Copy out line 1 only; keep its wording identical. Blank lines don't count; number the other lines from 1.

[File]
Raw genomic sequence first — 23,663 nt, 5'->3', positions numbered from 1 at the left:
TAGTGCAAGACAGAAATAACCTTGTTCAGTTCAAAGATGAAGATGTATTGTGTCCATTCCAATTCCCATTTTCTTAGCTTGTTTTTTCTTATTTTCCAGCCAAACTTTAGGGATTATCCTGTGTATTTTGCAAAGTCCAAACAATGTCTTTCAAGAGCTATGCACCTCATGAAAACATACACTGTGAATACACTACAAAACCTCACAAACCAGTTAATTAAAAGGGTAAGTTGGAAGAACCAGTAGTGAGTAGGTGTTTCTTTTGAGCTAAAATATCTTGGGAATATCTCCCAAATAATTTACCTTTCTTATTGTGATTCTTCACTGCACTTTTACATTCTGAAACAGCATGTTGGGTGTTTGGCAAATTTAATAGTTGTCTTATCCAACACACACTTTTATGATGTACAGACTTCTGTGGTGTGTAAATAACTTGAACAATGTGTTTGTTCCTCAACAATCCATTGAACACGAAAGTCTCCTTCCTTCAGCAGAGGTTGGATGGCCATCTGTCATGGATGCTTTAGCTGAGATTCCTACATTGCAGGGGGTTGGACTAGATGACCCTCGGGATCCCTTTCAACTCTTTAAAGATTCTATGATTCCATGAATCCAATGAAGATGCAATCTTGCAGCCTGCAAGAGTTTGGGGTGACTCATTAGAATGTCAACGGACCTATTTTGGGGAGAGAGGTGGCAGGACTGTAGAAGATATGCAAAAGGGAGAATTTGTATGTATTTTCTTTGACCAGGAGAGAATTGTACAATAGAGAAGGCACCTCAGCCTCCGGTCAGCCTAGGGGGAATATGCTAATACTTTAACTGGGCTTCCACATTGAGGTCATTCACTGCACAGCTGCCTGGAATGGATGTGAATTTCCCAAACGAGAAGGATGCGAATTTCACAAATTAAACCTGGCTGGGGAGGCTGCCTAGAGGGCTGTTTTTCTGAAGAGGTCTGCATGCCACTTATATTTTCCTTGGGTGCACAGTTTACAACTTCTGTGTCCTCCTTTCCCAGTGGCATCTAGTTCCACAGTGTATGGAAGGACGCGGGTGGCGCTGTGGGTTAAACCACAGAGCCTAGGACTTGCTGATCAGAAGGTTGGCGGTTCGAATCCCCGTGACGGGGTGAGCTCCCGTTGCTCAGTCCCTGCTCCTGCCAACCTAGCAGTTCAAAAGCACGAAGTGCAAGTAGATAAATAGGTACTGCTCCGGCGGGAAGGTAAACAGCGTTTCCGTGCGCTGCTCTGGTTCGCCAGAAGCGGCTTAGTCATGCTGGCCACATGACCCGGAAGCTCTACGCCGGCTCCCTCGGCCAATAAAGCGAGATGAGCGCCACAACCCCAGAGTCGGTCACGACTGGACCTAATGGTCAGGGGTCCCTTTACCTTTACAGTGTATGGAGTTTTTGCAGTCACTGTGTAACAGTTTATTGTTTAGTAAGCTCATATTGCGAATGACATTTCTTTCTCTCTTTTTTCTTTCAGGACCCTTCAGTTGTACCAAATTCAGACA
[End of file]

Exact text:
Raw genomic sequence first — 23,663 nt, 5'->3', positions numbered from 1 at the left: